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(Rick Egan | Tribune file photo) W. Clark Aposhian, seen in this 2005 photo, has been charged with four misdemeanors, including domestic violence. Aposhian has taught concealed-carry classes for legislators, public officials and the governor and hundreds of other Utahns, but a conviction could cost him his right to own guns.
Judge denies protective order against Utah gun lobbyist Aposhian
Court battle » Gun-rights lobbyist’s ex-wife has no reason to fear him, judge ruled, citing no abuse.
First Published Feb 03 2014 01:01 am • Last Updated Feb 03 2014 08:07 am

Utah’s foremost gun advocate and his ex-wife had a contentious divorce wrought with conflict, emotional distress and pain.

At times, Clark Aposhian may have been annoying and intimidating but, a judge ruled last week, he wasn’t dangerous.

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Third District Judge Andrew Stone denied a protective order request from Aposhian’s ex-wife, Natalie Meyer, last Tuesday and ruled the woman has no reason to fear the gun lobbyist.

It’s a long-awaited victory for Aposhian, who has been embroiled in several legal disputes stemming from a Memorial Day incident in which he was accused of driving a 2.5-ton military vehicle onto his ex-wife’s driveway and threatening to run over her new husband and his car.

Aposhian still faces misdemeanor domestic violence charges in Holladay Justice Court, but his attorneys hope Stone’s ruling, which states there was no abuse or criminal trespassing on the Meyers’ property, will help them in fighting that case.

"The court’s recent ruling clearly vindicates Mr. Aposhian," defense attorney Morgan Philpot said in a written statement provided to The Tribune. "Mr. Aposhian now looks forward to resuming the process of clearing up the residue of false allegations and returning to focus on his family and relationship with his daughter."

In October, Meyer testified that she had suffered years of threats, abuse and fear at the hands of Aposhian since the couple’s marriage dissolved. She described the day she served him with divorce papers as terrifying and spoke about the years of anxiety she felt over what her ex-husband might do next.

"I’ve been emotionally abused for years. And after you’ve been abused for so long, I didn’t know what to expect physically," she said on the stand. "He’s scary when he gets angry. .... Just him being there is threatening."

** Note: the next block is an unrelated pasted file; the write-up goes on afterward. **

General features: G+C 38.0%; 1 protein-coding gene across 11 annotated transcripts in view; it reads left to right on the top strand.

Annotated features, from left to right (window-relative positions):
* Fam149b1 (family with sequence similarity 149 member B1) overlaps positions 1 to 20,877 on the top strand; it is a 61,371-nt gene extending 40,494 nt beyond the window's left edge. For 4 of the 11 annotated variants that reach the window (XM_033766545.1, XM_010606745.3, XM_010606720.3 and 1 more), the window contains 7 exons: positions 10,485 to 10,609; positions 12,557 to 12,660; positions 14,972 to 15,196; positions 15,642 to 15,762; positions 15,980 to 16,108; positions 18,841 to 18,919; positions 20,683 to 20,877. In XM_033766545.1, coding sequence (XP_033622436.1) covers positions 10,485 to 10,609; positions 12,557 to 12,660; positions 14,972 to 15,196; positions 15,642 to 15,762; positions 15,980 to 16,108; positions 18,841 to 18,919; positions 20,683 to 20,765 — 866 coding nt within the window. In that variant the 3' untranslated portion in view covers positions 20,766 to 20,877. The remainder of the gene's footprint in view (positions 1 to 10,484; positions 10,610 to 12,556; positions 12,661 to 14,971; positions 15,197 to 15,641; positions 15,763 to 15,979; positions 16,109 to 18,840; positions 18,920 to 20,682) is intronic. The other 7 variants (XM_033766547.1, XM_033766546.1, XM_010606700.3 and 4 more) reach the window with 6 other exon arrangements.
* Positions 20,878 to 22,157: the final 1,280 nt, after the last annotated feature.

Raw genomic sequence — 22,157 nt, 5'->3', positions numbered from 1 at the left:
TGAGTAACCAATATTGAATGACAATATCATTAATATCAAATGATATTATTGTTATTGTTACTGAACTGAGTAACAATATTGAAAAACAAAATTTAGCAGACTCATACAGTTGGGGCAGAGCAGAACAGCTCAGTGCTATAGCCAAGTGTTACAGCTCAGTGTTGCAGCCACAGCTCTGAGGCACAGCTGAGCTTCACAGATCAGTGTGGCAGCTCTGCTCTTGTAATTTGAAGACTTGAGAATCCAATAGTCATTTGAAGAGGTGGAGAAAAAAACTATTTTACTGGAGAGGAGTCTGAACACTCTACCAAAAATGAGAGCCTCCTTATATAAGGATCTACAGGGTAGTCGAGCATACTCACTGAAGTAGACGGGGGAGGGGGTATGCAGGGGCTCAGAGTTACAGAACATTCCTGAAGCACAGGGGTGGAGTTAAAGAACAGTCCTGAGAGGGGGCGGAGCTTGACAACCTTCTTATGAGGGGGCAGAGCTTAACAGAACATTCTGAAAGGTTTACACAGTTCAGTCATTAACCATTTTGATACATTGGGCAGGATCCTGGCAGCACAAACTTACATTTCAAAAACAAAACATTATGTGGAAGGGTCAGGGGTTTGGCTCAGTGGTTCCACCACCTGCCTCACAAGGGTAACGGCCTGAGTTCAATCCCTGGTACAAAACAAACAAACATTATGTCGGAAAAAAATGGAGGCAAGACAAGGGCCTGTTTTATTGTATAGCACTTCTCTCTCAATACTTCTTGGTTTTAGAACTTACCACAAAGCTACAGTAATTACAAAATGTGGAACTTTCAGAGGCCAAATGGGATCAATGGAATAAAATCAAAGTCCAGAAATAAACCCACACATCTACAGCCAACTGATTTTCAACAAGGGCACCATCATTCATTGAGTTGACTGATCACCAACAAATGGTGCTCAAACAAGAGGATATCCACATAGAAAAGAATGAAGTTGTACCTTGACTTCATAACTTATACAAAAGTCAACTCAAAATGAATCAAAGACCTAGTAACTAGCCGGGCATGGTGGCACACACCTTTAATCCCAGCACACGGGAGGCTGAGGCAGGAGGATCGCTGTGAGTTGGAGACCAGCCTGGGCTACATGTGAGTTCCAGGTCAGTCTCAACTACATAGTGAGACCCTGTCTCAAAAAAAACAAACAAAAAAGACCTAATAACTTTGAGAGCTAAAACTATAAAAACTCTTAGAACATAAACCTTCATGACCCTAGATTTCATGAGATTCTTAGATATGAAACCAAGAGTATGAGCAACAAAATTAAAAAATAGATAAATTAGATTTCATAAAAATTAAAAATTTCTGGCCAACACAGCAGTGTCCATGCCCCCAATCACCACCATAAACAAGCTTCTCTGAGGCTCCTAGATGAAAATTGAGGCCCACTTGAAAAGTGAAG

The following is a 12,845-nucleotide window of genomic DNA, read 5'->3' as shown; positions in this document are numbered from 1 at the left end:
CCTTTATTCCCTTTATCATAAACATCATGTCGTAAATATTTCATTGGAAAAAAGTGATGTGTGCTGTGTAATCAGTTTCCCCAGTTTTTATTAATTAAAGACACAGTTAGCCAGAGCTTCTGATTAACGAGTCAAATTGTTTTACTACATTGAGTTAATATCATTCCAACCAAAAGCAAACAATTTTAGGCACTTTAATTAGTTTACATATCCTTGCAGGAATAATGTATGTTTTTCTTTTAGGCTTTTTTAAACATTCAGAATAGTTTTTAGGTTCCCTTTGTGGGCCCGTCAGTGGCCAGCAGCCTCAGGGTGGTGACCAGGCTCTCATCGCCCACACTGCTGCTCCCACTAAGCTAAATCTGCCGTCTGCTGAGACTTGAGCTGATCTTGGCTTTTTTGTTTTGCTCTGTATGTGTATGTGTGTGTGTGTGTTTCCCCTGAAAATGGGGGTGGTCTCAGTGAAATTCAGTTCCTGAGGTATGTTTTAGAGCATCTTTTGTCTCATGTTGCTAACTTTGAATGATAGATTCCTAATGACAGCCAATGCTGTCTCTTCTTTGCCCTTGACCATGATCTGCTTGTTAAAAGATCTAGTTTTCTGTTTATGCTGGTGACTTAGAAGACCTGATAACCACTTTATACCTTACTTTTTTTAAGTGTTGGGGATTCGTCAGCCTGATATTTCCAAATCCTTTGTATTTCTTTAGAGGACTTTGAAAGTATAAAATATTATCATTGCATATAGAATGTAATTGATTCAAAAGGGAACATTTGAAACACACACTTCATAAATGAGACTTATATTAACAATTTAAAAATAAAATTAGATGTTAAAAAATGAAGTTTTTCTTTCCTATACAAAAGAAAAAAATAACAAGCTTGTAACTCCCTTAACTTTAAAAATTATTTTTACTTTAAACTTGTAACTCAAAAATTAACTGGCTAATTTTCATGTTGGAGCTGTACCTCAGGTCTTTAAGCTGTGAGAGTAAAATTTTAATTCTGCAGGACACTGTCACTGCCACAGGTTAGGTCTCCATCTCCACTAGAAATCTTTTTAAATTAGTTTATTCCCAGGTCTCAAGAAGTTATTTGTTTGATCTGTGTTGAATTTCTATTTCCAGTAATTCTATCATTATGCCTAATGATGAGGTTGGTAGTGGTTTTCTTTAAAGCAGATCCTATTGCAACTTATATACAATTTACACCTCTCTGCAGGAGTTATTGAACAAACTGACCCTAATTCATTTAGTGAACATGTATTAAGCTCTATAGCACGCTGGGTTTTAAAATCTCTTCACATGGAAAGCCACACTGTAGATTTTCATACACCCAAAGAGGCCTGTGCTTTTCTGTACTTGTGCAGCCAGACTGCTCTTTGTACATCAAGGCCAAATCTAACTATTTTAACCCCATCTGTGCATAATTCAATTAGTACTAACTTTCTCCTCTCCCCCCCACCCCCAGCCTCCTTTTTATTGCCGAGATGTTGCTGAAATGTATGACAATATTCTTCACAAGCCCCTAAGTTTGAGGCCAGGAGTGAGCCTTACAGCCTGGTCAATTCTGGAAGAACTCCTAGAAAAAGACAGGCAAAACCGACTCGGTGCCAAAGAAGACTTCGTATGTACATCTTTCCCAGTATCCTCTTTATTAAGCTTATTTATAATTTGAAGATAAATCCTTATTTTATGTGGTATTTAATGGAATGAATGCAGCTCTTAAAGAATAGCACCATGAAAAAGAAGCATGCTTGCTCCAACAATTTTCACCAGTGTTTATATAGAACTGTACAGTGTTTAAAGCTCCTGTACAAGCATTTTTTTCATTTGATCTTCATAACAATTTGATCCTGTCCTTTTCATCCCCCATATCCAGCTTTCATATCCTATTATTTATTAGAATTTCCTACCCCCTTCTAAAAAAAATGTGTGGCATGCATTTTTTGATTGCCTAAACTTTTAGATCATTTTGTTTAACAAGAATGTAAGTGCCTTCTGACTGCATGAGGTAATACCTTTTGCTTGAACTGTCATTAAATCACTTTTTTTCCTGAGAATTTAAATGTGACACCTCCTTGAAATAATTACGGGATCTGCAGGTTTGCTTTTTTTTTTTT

No physical violence The judge dismissed this fear of physical abuse, noting her interactions with Aposhian had never escalated to physical violence in the past, and there was little evidence to show they were likely to in the future — two legal requirements of granting a protective order under Utah law.


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"The Court accepts Ms. Meyer’s testimony that she has found her interactions with Mr. Aposhian since her separation upsetting, intimidating and annoying," Stone wrote in his ruling. "That does not lead to a conclusion that they will escalate to violence."

Stone pointed out that Meyer never mentioned any ongoing emotional or verbal abuse in her divorce filings.

The judge also wrote that despite having a mutual restraining order that instructed both Aposhian and Meyer to communicate strictly through email, Meyer elected to waive those protections "for some time," interacted with Aposhian in person and maintained a joint-custody arrangement with their daughter.

Stone’s ruling is the second resolution of the three cases against Aposhian that stem from the same Memorial Day confrontation.

In August, a stalking injunction was issued against Aposhian ordering that he come no closer than 150 feet from his ex-wife’s new husband, Ronald Meyer, lest he run the risk of criminal charges and jail time.

It was imposed by 3rd District Judge Terry Christiansen, who ruled that Aposhian committed two acts of stalking against the man — once while Ronald Meyer was leaving Aposhian’s ex-wife’s home in 2010 and the second on Memorial Day.

Accusation On that day, Aposhian is accused of driving a 2.5-ton military vehicle onto his ex-wife’s driveway and threatening to run over Ronald Meyer and his car.

Aposhian has insisted that he used the driveway only to make a U-turn in the cul-de-sac where the family lives and later received a hostile phone call from Meyer accusing him of damaging the property.

Aposhian returned later that day to the Ronald Meyer home.

Philpot has argued it was to survey the alleged damage, not to cause problems.

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